The hunt for metals

In 2008, the Australian zinc-gold company OZ Minerals acquired several properties in western Nunavut including two massive sulphide projects, High Lake (copper-zinc-gold-silver) and Izok Lake (copper-zinc-lead-silver). High Lake, located 50 kilometres inland of the Coronation Gulf, contains known resources of 17.3 million tonnes at average grades of 3.3% Zn and 2.2% Cu. Izok Lake, located along the Nunavut/NWT border, hosts 14.8 million tonnes of resource with averages of 2.6% Cu and 12.8% Zn. OZ intends to develop the zinc-rich Izok Lake deposit first, targeting production in 2014, followed by High Lake development in 2015. A proposed Izok Lake mine-mill development plan will potentially be submitted for environmental review in early 2009.

Sabina Silver Corporation’s Hackett River silver-zinc project (western Kitikmeot) hosts at least eight known massive sulphide occurrences including East Cleaver Lake, Boot Lake and Main Zone. In the Jo Zone, results indicate excellent potential for additional resources. Reported values are 284.3 g/t Ag, 5.4% Zn and 2.6% Cu over 30 metres. A 13.6-year mine life is expected (milling rate of 10,000 tonnes per day) with anticipated average annual production of 12.4 million ounces of silver, 147,300 tonnes of zinc, 9,400 tonnes of copper, 16,800 tonnes of lead and 17,200 ounces of gold. Indicated and inferred resources are 40.1 million tonnes and 7 million tonnes, respectively.

Advised by the Nunavut Impact Review Board, the Minister of Indian Affairs and Northern Development recommended that Hackett River’s project description undergo a Part 5 environmental impact review under article 12 of the Nunavut Land Claims Agreement.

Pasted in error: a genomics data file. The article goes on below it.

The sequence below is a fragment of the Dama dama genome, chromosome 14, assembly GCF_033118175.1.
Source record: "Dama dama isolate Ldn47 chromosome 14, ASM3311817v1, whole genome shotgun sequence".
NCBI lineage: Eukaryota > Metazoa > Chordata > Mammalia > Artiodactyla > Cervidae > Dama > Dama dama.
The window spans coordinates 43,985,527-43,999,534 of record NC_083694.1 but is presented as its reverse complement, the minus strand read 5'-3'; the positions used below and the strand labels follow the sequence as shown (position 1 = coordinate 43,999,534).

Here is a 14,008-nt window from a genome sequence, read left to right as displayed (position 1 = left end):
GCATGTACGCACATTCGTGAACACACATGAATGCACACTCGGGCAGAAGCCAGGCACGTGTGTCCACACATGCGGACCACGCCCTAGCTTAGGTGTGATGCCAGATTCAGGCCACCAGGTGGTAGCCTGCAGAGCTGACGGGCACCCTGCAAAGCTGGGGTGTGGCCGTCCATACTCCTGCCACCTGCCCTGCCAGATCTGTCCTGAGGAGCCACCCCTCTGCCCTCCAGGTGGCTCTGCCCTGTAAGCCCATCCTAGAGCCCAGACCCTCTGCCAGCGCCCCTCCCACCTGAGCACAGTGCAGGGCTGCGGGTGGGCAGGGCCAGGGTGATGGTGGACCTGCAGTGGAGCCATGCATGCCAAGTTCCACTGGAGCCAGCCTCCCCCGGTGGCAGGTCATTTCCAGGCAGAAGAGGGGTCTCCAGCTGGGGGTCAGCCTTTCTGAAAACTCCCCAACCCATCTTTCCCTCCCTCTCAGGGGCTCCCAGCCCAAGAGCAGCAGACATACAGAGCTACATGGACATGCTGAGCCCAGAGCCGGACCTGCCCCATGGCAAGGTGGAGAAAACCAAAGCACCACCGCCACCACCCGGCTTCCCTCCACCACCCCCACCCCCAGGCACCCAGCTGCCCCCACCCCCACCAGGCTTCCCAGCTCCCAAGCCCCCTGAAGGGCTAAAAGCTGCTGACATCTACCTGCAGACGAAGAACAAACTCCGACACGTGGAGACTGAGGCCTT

Uranium exploration continued at 44 properties, with concentrated work in Kivalliq’s Thelon Basin and Kitikmeot’s Hornby Bay Basin. In December 2007, positive results from a viability study prompted Areva Resources Canada Inc., and partners Dae Woo and JCU to announce the intended advancement of the Kiggavik uranium project (Kivalliq region) to the environmental impact assessment and feasibility phases.

Kaminak Gold Corporation and Nunavut Tunngavik Incorporated (NTI) formalized an exploration agreement on the Angilak uranium property, 335 kilometres west of Rankin Inlet. Evaluation of the Angilak property’s many uranium-copper-gold occurrences began in 2008.

Encompassing over 520,000 hectares, Ferguson Lake project is the largest nickel-platinum group elements (PGE) project in Nunavut. Here, Starfield Resources Inc. continued its drill program to define the low-sulphide, high-grade PGE potential, and to upgrade inferred copper-nickel-cobalt-PGE resources in the West Zone to indicated resources. Additional geophysical targets were identified as prospects outside the main zone. Starfield plans a test plant for metallurgical studies on a bulk sample from Ferguson Lake beginning mid-2009.

Iron-clad plans